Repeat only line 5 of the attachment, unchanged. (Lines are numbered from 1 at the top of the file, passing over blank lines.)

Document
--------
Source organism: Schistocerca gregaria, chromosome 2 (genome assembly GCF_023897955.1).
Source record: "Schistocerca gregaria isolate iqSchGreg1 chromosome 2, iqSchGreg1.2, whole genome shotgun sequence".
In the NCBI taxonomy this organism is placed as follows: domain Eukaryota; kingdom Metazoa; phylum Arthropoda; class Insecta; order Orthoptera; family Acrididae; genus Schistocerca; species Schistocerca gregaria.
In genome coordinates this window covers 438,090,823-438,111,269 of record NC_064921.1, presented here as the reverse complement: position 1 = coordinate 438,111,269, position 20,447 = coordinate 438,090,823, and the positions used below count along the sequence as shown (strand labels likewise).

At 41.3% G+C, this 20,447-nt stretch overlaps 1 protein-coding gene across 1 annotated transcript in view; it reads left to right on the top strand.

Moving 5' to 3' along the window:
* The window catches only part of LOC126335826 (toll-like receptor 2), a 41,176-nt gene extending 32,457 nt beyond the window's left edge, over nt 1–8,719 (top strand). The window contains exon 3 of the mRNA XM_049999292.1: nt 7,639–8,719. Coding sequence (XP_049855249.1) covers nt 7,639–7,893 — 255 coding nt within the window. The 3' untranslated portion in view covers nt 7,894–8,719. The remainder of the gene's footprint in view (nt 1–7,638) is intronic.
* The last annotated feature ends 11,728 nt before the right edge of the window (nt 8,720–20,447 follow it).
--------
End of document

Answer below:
At 41.3% G+C, this 20,447-nt stretch overlaps 1 protein-coding gene across 1 annotated transcript in view; it reads left to right on the top strand.